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Greek fire.

The rebel General Beauregard protests against the Federal General Gillmore's use of “Greek fire” against Charleston, as an outrage against humanity, unworthy of civilized nations, etc.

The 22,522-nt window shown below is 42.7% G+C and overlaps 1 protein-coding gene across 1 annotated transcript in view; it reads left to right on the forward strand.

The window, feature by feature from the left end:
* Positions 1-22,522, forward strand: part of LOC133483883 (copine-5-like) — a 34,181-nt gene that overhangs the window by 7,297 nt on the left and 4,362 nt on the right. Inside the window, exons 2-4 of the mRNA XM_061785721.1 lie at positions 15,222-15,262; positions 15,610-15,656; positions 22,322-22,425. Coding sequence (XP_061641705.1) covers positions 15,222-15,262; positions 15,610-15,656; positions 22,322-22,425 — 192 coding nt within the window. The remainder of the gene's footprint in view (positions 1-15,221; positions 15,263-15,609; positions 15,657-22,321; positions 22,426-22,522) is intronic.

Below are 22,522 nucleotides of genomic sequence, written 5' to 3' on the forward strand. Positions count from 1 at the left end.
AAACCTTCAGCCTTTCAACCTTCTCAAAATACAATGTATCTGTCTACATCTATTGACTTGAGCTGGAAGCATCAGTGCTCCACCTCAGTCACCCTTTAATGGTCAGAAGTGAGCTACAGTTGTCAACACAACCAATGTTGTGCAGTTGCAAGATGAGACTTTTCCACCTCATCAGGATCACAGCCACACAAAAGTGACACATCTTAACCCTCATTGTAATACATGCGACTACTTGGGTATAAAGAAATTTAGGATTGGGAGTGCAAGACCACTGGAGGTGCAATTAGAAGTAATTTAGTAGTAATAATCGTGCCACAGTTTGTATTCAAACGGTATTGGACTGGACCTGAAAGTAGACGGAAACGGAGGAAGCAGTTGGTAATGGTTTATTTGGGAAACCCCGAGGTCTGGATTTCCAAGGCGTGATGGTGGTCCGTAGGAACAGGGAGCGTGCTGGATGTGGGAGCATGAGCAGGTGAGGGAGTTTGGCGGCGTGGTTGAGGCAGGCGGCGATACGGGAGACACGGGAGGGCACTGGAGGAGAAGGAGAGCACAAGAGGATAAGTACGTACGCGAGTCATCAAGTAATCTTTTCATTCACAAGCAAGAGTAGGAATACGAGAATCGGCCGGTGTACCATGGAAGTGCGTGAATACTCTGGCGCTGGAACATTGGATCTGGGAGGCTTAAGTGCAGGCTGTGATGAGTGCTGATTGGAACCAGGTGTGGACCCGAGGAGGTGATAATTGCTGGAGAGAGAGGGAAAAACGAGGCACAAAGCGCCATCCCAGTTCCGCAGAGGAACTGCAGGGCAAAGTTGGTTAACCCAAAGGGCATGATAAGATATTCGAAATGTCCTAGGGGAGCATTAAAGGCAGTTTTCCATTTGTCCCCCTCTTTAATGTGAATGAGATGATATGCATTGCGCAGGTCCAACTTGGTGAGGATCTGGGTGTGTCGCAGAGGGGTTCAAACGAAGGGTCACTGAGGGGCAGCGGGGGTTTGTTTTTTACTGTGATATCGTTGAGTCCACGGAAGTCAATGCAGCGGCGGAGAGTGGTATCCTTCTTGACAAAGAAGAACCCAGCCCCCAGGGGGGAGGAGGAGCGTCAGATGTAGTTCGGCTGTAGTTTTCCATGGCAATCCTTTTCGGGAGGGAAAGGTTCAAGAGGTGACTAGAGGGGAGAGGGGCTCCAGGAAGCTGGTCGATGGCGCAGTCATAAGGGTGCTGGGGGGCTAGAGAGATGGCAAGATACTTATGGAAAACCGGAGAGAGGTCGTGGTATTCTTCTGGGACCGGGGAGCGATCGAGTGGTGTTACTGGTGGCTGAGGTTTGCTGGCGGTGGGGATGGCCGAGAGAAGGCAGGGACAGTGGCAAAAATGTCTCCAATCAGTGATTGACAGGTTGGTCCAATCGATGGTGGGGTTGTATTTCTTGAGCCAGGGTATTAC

The name “Greek fire” is applied to a peculiar compound of bitumen, naphtha, and pitch that burns on the surface or under water. It is composed largely of what the chemists call “arsenical alcohol,” most destructive in its effects, and, in course of its discharge, emitting a most offensive odor. “Greek fire” has frequently been employed in European wars, but not often in modern times. The secret of its preparation and use was derived from a native of Heliopolis, Syria, about a thousand years ago.--New-York Express.

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